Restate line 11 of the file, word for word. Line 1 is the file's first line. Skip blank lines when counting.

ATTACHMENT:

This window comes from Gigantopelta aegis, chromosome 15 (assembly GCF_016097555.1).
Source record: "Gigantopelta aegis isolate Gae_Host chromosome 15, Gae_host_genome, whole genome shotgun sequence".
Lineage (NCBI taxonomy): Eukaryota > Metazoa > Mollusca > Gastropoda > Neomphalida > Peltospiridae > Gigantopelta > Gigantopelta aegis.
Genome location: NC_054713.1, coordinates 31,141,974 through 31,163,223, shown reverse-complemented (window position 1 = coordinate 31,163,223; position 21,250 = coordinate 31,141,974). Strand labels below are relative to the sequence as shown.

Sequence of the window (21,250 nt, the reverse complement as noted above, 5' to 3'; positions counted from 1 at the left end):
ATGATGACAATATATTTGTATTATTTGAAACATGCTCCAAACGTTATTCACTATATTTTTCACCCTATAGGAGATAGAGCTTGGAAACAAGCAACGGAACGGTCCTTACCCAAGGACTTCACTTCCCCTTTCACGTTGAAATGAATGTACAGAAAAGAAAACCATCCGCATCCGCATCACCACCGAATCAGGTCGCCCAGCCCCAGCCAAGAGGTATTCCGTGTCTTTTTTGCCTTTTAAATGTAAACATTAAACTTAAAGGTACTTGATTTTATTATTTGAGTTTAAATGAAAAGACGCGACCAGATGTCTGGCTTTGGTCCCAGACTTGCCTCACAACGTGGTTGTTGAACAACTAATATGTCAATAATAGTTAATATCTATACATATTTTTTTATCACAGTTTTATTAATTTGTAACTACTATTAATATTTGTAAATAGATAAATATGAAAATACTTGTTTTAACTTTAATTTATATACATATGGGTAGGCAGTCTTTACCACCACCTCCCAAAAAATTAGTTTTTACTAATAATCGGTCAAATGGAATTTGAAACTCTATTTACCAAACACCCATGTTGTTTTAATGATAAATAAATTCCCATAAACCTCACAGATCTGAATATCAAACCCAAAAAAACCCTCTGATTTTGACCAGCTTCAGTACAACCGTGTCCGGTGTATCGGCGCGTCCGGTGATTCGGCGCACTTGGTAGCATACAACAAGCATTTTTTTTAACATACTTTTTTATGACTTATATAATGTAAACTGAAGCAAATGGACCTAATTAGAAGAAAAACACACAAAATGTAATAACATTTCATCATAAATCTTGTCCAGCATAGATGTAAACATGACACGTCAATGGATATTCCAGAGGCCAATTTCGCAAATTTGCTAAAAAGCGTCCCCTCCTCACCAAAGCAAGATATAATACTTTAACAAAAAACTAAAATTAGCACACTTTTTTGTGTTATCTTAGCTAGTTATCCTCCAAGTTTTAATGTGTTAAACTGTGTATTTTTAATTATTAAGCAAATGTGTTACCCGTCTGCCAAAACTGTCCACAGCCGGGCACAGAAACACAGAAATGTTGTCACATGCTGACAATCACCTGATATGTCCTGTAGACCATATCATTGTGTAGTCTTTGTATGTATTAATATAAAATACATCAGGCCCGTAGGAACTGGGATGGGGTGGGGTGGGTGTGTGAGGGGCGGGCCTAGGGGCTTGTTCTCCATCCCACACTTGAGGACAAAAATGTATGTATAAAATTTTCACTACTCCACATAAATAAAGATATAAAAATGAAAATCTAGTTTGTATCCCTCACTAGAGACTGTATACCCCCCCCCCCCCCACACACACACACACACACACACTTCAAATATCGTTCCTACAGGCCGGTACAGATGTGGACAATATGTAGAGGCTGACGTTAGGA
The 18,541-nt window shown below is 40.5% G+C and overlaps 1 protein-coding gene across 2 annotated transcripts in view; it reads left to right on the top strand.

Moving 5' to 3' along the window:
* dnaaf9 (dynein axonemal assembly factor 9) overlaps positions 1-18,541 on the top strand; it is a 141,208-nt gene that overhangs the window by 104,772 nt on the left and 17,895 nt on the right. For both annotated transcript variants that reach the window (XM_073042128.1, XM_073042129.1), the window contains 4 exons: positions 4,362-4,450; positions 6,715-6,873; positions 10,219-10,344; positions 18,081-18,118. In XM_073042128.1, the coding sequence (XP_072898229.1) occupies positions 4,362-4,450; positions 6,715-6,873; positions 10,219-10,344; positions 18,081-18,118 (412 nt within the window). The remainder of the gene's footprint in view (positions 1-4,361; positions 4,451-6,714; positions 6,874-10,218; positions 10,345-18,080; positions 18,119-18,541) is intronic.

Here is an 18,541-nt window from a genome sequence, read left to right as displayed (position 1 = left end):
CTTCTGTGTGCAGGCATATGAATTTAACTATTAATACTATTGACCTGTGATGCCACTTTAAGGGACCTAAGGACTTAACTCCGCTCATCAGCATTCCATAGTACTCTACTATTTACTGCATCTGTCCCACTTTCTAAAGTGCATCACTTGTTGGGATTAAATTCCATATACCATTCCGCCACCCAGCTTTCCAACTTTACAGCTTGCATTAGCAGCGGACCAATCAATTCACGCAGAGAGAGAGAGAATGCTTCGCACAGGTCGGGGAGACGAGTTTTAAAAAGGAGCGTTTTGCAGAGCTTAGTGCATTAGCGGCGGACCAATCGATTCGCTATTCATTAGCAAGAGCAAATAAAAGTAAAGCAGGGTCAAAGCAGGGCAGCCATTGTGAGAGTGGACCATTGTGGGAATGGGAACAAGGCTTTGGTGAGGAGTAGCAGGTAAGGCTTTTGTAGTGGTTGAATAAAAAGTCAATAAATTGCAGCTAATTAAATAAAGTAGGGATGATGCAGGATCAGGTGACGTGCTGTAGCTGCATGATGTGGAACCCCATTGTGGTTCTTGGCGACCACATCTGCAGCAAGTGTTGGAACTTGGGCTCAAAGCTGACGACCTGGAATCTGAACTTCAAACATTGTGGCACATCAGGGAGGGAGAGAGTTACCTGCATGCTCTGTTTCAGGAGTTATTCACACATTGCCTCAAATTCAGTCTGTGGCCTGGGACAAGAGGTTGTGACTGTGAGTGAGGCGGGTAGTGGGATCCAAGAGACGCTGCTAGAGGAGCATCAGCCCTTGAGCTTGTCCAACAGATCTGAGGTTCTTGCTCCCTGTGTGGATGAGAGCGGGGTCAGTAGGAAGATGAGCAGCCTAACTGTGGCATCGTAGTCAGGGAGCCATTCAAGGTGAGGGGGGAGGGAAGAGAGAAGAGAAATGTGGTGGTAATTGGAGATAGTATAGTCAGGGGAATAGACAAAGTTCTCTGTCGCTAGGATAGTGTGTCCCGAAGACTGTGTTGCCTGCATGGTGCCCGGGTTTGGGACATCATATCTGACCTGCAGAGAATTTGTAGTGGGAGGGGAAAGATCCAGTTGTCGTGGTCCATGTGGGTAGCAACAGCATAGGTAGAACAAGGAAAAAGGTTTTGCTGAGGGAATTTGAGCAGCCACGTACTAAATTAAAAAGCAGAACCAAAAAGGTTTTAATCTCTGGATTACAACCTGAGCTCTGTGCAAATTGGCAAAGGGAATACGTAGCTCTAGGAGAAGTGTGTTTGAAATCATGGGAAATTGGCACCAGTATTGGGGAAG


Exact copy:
CTTCTGTGTGCAGGCATATGAATTTAACTATTAATACTATTGACCTGTGATGCCACTTTAAGGGACCTAAGGACTTAACTCCGCTCATCAGCATTCCATAGTACTCTACTATTTACTGCATCTGTCCCACTTTCTAAAGTGCATCACTTGTTGGGATTAAATTCCATATACCATTCCGCCACCCAGCTTTCCAACTTTACAGCTTGCATTAGCAGCGGACCAATCAATTCACGCAGAGAGAGAGAGAATGCTTCGCACAGGTCGGGGAGACGAGTTTTAAAAAGGAGCGTTTTGCAGAGCTTAGTGCATTAGCGGCGGACCAATCGATTCGCTATTCATTAGCAAGAGCAAATAAAAGTAAAGCAGGGTCAAAGCAGGGCAGCCATTGTGAGAGTGGACCATTGTGGGAATGGGAACAAGGCTTTGGTGAGGAGTAGCAGGTAAGGCTTTTGTAGTGGTTGAATAAAAAGTCAATAAATTGCAGCTAATTAAATAAAGTAGGGATGATGCAGGATCAGGTGACGTGCTGTAGCTGCATGATGTGGAACCCCATTGTGGTTCTTGGCGACCACATCTGCAGCAAGTGTTGGAACTTGGGCTCAAAGCTGACGACCTGGAATCTGAACTTCAAACATTGTGGCACATCAGGGAGGGAGAGAGTTACCTGCATGCTCTGTTTCAGGAGTTATTCACACATTGCCTCAAATTCAGTCTGTGGCCTGGGACAAGAGGTTGTGACTGTGAGTGAGGCGGGTAGTGGGATCCAAGAGACGCTGCTAGAGGAGCATCAGCCCTTGAGCTTGTCCAACAGATCTGAGGTTCTTGCTCCCTGTGTGGATGAGAGCGGGGTCAGTAGGAAGATGAGCAGCCTAACTGTGGCATCGTAGTCAGGGAGCCATTCAAGGTGAGGGGGGAGGGAAGAGAGAAGAGAAATGTGGTGGTAATTGGAGATAGTATAGTCAGGGGAATAGACAAAGTTCTCTGTCGCTAGGATAGTGTGTCCCGAAGACTGTGTTGCCTGCATGGTGCCCGGGTTTGGGACATCATATCTGACCTGCAGAGAATTTGTAGTGGGAGGGGAAAGATCCAGTTGTCGTGGTCCATGTGGGTAGCAACAGCATAGGTAGAACAAGGAAAAAGGTTTTGCTGAGGGAATTTGAGCAGCCACGTACTAAATTAAAAAGCAGAACCAAAAAGGTTTTAATCTCTGGATTACAACCTGAGCTCTGTGCAAATTGGCAAAGGGAATACGTAGCTCTAGGAGAAGTGTGTTTGAAATCATGGGAAATTGGCACCAGTATTGGGGAAG